Pantheon, $24, 323 pp.
Ha Jin, who immigrated to the United States from China in 1985, has already published an impressive body of fiction and poetry in English. His short stories, which often appear in annual prize volumes, are odd and arresting compressions of Chinese life: a gay man takes an unattractive bride but is revealed and punished; the American Cowboy Chicken franchise opens a branch in a provincial city, and its workers become consumed with capitalist envy; a little girl observes her miserable kindergarten teacher and learns her first lessons in deceit. Ha Jin’s first novel, Waiting, which won the National Book Award, is a beautiful and mysterious meditation on the meaning of inaction as well as an allegory of post-Cultural Revolution China. The fiction is realistic—the settings are rendered meticulously—but the plots seesaw between political absurdity on a grand scale and individual suffering in its smallest detail. In an age when so many critics have declared the death of literary realism, Ha Jin’s depiction of real absurdity and absurd reality is a good argument against realism’s premature burial.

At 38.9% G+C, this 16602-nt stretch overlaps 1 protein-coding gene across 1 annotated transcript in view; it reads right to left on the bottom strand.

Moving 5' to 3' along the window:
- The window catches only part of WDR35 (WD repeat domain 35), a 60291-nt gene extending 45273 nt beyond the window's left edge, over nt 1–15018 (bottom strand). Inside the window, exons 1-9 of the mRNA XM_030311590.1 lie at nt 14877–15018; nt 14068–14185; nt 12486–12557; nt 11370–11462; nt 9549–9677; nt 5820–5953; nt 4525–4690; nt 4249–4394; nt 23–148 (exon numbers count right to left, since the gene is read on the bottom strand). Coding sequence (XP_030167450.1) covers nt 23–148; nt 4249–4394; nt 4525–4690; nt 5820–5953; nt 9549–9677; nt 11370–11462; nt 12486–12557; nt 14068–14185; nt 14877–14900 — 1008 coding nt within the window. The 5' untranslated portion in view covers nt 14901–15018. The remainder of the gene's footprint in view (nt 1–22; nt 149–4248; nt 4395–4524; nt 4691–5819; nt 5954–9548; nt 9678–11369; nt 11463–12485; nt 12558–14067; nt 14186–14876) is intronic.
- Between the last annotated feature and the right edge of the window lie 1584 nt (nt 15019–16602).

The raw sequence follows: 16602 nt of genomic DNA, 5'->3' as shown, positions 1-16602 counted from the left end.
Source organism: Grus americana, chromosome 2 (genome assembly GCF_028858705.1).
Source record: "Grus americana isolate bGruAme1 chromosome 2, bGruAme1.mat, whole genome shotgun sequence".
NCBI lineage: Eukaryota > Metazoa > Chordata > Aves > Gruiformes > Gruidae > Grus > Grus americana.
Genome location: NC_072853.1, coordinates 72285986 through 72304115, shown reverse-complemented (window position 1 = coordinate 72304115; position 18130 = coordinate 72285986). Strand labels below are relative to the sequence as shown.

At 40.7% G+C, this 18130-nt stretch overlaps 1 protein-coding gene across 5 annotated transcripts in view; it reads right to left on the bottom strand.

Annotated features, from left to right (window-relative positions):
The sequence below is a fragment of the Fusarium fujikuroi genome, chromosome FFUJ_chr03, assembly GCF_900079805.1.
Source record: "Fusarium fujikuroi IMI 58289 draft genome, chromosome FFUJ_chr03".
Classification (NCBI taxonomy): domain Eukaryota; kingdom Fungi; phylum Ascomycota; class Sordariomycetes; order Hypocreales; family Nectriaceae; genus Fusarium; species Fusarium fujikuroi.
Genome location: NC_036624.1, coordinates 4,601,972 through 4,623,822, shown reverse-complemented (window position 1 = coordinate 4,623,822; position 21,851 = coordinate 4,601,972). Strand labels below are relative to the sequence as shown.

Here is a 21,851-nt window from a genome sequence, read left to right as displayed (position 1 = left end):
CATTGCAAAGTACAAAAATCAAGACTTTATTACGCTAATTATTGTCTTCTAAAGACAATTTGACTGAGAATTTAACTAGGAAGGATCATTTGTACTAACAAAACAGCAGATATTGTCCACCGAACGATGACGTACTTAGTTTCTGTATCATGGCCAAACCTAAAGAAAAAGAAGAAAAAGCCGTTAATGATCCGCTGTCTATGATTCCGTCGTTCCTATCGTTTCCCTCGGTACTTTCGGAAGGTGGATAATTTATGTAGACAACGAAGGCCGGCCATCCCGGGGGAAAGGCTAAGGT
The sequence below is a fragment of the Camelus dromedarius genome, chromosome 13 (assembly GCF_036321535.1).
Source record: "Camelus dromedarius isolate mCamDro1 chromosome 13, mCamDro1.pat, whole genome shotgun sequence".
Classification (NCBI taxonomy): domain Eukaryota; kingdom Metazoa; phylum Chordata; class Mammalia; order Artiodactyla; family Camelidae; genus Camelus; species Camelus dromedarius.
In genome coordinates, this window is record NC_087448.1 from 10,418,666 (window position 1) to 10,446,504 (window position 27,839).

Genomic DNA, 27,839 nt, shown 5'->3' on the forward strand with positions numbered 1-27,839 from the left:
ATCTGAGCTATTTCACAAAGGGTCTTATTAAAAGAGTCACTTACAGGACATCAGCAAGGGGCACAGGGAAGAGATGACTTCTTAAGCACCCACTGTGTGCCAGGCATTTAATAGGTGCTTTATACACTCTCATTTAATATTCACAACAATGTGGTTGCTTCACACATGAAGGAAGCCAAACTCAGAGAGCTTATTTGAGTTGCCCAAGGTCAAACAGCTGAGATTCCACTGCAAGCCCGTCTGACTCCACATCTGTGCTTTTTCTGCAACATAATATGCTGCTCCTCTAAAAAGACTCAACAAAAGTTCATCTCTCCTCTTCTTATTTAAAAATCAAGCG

The Crazed, his new novel, is also a compelling read, more directly political than Waiting, more focused on an inevitable plot march that will end in Tiananmen Square. The narrator, Jian Wan, is a graduate student studying for his Ph.D. entrance exams, which he hopes will propel him to Beijing University and marriage to his...
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About the Author
Valerie Sayers, professor of English at Notre Dame, is the author of six novels, including The Powers.